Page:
When Jesus died he had about 100 followers. Some 20 years after Jesus’s death, Paul began to turn his small Jewish cult into one open to Gentiles as well as Jews. Jesus was refashioned as a celibate. Judging by his fellow holy men who were also raising people from the dead, the historical Jesus was probably married. He became a celibate only after his death. This was a way – Paul’s way – of creating a distinctive religious brand. Christianity needed to define itself against paganism: one way of doing that was by bringing sex into the religious/moral realm, by making it a moral problem and sanctifying sexual denial.
And the reason that most Christians can accept this ever-changing Jesus, while most Muslims find any reinterpretation of Mohamed utterly intolerable, is, I believe, because of the two religions’ very different attitudes to their respective sacred texts.
Of all the “religions of the book”, Islam treats its sacred text as outside the pressures of history. It was revealed by the Angel Gabriel to Mohamed over a period of 23 years. Mohamed the living man is important only as the mouthpiece of the text itself which comes from God. The Koran is outside the human earthly realm. For Christians, the Bible is a sacred text, revealing the word of God but, crucially, it is revealed through the insights of particularly spiritually gifted men. The Bible is human as well as sacred. That means it can be fallible and so can be subject to interpretation. But as the Turkish writer Mustafa Akyol says, “If you say the Koran is a human text, then you cease to be Muslim.”
In the 19th century, geologists and philologists began to undermine the historicity of Christianity. Philologists discovered contradictions and anomalies in the Bible. Geologists found that they could not reconcile their discoveries about the origins of the world with the biblical version. “If only the geologists would leave me alone, I could do very well, but those dreadful hammers! I hear the clink of them at the end of every cadence of the Bible verses,” wrote the agonised John Ruskin.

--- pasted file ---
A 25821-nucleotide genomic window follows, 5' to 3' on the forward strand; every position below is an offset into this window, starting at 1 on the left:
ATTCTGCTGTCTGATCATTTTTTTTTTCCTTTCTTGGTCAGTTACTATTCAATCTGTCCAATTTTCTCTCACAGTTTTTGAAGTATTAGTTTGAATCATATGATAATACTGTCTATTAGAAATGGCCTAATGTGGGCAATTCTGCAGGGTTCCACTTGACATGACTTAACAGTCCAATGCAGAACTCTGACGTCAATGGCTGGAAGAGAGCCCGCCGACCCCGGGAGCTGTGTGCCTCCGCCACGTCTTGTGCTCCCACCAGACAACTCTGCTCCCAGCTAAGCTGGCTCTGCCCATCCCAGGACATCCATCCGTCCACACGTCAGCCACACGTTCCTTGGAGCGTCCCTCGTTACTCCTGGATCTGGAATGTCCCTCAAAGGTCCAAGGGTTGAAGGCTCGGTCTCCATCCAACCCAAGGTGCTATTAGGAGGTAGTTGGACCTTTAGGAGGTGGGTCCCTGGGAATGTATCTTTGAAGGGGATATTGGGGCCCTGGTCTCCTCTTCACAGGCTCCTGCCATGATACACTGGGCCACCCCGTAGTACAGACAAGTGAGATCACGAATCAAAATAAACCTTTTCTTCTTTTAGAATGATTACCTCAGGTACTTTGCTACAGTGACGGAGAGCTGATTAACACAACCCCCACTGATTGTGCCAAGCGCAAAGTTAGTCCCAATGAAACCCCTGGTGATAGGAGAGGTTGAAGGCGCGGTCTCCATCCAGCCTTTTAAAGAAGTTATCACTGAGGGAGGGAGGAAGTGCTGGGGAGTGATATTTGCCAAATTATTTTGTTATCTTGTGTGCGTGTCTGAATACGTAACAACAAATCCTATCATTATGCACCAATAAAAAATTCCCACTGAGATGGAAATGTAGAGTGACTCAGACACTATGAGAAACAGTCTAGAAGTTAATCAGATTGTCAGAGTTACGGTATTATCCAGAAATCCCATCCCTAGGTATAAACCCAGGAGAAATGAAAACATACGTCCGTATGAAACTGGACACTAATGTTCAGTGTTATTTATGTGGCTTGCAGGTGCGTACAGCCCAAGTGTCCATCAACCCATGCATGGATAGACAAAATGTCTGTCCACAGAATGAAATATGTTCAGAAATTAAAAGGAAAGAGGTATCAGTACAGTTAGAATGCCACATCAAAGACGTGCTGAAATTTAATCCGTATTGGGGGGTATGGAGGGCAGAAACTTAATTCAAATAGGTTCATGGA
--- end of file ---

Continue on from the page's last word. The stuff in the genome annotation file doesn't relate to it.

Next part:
For many Christians there was a splitting of the ways – the fundamentalists said the Bible was the truth and the scientists were wrong; but those Christians who wanted to reconcile their scientific understanding with their faith dehistoricised faith. The Bible became literature, a myth, an “as if” story. It is the line followed by the liberal wing of the Anglican church. It means you can change the story.
Some Islamic scholars, especially in the West, are beginning to do the same for Islam. The Koran, they argue, is the word of God but God was speaking from within the norms of the seventh century, so he can speak now from within the norms of the 21st century. If these scholars can persuade ordinary Muslims that to bring the teachings of the Koran more in line with current Western thinking is not a blasphemous rewriting of God’s words but simply a reinterpretation of them, then there really is a possibility that the violent antagonism between the faithful and the secular worlds can be healed.
Selina O’Grady’s ‘And Man Created God: Kings, Cults and Conquests at the Time of Jesus’ has just been published by Atlantic Books